Journal of Materials Science: Materials in Electronics

, Volume 29, Issue 23, pp 20010–20016 | Cite as

Ambipolar transport in tin dioxide thin film transistors promoted by PCBM fullerene

  • Miguel H. BorattoEmail author
  • Luis V. A. Scalvi
  • Lyudmila V. Goncharova
  • Giovanni Fanchini


In this article, the effect of phenyl-C61-butyric acid methyl ester (PCBM) layer on the electrical performance of field-effect transistors (FETs) based on antimony-doped tin dioxide (Sb:SnO2) is reported. PCBM is a soluble variety of fullerene, n-type organic semiconductor, known to promote the p-type doping of semiconducting materials such as diamond and graphene, via charge transfer. Sb:SnO2 is an emerging low-cost transparent oxide semiconductor material that exhibits strong unipolar behavior (n-type). Ambipolar character in tin dioxide normally is not observed, however in this study we find that the deposition of PCBM on top of Sb:SnO2 promotes ambipolar behavior in Sb:SnO2 FETs. At negative gate bias (VG < 0) PCBM traps free electrons from the conduction band of SnO2 and from Sb donors, thus downshifting the Sb:SnO2 Fermi level (EF), leading to a strong injection of holes in the valence band of Sb:SnO2. The p-type carrier concentration increases up to 8.6 × 1011 cm−2. Our results suggest that PCBM deposition decreases the current in the accumulation mode of electrons due to electron mobility decrease at VG > 0, and enhances the current in inversion mode. Besides, PCBM deposition also results in an increase of hole mobility at VG < 0.



GF acknowledges a Canada Research Chair (CRC) in Carbon-based nanomaterials and nano-optoelectronics. In Canada, this work was supported through the CRC program, the Natural Sciences and Engineering Research Council of Canada (NSERC) Discovery Grant program (Grant No. RGPIN-2015-06004), and the Canada Foundation for Innovation (CFI, Grant No. 212442). In Brazil, financial support to this work was obtained from Science without Borders from the National Council of Technological and Scientific Developments (CNPq, Grant 471359/2013-0), and the Coordination for the Improvement of Higher Education Personnel (CAPES) and PNPD/CAPES.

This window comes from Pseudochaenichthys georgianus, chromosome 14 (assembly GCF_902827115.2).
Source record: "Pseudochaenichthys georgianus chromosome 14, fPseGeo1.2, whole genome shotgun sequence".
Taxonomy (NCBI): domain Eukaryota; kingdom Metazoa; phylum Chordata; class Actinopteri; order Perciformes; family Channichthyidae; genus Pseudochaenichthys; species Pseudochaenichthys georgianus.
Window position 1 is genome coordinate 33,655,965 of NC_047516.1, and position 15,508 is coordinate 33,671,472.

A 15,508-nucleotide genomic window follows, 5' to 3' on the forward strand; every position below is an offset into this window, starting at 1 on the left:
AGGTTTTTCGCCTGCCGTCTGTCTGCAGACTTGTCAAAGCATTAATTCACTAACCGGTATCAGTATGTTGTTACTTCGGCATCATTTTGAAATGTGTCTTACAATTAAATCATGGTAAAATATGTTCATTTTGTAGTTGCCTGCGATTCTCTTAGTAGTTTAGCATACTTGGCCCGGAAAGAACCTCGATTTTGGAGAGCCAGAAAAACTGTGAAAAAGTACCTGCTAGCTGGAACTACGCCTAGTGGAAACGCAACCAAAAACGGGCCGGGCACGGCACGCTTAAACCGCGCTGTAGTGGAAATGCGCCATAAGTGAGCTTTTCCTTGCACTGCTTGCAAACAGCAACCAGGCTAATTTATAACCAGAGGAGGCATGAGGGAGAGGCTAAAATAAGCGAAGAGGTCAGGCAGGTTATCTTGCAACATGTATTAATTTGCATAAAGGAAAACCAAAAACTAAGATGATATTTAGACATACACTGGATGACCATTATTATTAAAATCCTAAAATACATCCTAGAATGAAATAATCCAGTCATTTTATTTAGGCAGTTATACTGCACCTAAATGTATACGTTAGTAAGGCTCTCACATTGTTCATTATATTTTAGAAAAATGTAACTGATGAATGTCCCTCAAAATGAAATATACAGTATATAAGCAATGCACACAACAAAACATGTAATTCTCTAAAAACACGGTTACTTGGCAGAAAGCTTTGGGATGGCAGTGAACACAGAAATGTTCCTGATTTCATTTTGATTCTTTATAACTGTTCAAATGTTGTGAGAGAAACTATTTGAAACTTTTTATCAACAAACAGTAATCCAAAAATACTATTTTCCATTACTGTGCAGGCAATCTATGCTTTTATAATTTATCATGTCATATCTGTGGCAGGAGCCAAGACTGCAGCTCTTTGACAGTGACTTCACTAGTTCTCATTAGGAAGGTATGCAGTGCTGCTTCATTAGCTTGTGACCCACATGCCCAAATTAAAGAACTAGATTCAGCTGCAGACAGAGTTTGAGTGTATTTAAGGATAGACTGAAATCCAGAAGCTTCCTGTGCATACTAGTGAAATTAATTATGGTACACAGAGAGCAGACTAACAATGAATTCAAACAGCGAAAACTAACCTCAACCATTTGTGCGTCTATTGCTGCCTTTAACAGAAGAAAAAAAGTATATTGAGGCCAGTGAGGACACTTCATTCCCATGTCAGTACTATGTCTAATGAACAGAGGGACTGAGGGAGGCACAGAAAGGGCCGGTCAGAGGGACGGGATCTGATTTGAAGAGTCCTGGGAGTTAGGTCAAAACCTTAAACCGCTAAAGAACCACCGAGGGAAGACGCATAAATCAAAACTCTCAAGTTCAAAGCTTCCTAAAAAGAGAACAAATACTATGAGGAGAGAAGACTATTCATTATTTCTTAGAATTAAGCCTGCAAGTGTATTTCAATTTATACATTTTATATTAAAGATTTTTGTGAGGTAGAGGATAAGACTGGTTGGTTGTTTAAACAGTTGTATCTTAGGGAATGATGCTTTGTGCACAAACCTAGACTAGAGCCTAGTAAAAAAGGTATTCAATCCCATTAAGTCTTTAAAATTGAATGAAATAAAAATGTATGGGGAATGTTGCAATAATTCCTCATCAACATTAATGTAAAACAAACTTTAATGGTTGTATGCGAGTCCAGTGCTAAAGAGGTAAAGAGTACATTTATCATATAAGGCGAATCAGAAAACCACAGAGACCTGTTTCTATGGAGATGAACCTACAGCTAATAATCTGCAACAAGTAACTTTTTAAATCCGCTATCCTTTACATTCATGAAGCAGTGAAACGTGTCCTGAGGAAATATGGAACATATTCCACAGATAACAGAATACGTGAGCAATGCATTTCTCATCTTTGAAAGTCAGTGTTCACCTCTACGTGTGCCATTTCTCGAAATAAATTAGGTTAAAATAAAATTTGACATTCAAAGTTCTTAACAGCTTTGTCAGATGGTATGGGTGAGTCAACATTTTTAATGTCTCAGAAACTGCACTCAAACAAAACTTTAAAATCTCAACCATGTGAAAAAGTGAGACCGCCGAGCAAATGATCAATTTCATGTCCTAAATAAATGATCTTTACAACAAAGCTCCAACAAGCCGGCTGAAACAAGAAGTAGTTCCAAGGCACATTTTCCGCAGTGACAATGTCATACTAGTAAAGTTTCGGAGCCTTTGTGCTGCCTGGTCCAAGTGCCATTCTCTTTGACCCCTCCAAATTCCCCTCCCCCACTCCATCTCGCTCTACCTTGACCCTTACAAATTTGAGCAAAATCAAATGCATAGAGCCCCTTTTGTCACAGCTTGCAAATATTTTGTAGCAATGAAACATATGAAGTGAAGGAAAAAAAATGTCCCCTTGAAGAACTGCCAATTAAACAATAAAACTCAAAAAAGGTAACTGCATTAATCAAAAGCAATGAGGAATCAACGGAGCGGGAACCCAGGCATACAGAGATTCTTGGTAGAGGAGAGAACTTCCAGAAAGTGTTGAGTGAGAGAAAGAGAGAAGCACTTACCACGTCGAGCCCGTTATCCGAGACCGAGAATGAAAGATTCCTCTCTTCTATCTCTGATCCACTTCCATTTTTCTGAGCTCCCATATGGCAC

Supplementary material

10854_2018_131_MOESM1_ESM.pdf (50 kb)
Supplementary material 1 (PDF 50 KB)


  1. 1.
    S.M. Sze, Semiconductor Devices: Physics and Technology, 2nd edn. (Wiley, New York, 2006)CrossRefGoogle Scholar
  2. 2.
    S.Z. Bisri, C. Piliego, J. Gao, M.A. Loi, Outlook and emerging semiconducting materials for ambipolar transistors. Adv. Mater. 26, 1176–1199 (2014)CrossRefGoogle Scholar
  3. 3.
    E.J. Meijer, D.M. de Leeuw, S. Setayesh, E. van Veenendaal, B.H. Huisman, P.W.M. Blom, J.C. Hummelen, U. Scherf, J. Kadam, T.M. Klapwijk, Solution-processed ambipolar organic field-effect transistors and inverters. Nat. Mater. 2, 678–682 (2003)CrossRefGoogle Scholar
  4. 4.
    M. Radosavljević, M. Freitag, K.V. Thadani, A.T. Johnson, Nonvolatile molecular memory elements based on ambipolar nanotube field effect transistors. Nano Lett. 2, 761–764 (2002)CrossRefGoogle Scholar
  5. 5.
    S.-H. Lee, D. Khim, Y. Xu, J. Kim, W.-T. Park, D.-Y. Kim, Y.-Y. Noh, Simultaneous improvement of hole and electron injection in organic field-effect transistors by conjugated polymer-wrapped carbon nanotube interlayers. Sci. Rep. 5, 10407 (2015)CrossRefGoogle Scholar
  6. 6.
    M. Muccini, A bright future for organic field-effect transistors. Nat. Mater. 5, 605–613 (2006)CrossRefGoogle Scholar
  7. 7.
    K.J. Saji, Y.P. Venkata Subbaiah, K. Tian, A. Tiwari, P-type SnO thin films and SnO/ZnO heterostructures for all-oxide electronic and optoelectronic device applications. Thin Solid Films 605, 193–201 (2016)CrossRefGoogle Scholar
  8. 8.
    R.A. Ramos Jr., M.H. Boratto, L.V.A. Scalvi, On the photo-induced electrical conduction related to gas sensing of the Sb:SnO2/TiO2 heterostructure. Sens. Actuators A Phys. 281, 250–257 (2018)CrossRefGoogle Scholar
  9. 9.
    M.H. Boratto, R.A. Ramos Jr., M. Congiu, C.F.O. Graeff, L.V.A. Scalvi, Memristive behavior of the SnO2/TiO2 interface deposited by sol-gel. Appl. Surf. Sci. 410, 278–281 (2017)CrossRefGoogle Scholar
  10. 10.
    M.H. Boratto, L.V.A. Scalvi, J.L.B. Maciel Jr, M.J. Saeki, E.A. Floriano, Heterojunction between Al2O3 and SnO2 thin films for application in transparent FET. Mater. Res. 17, 1420–1426 (2014)CrossRefGoogle Scholar
  11. 11.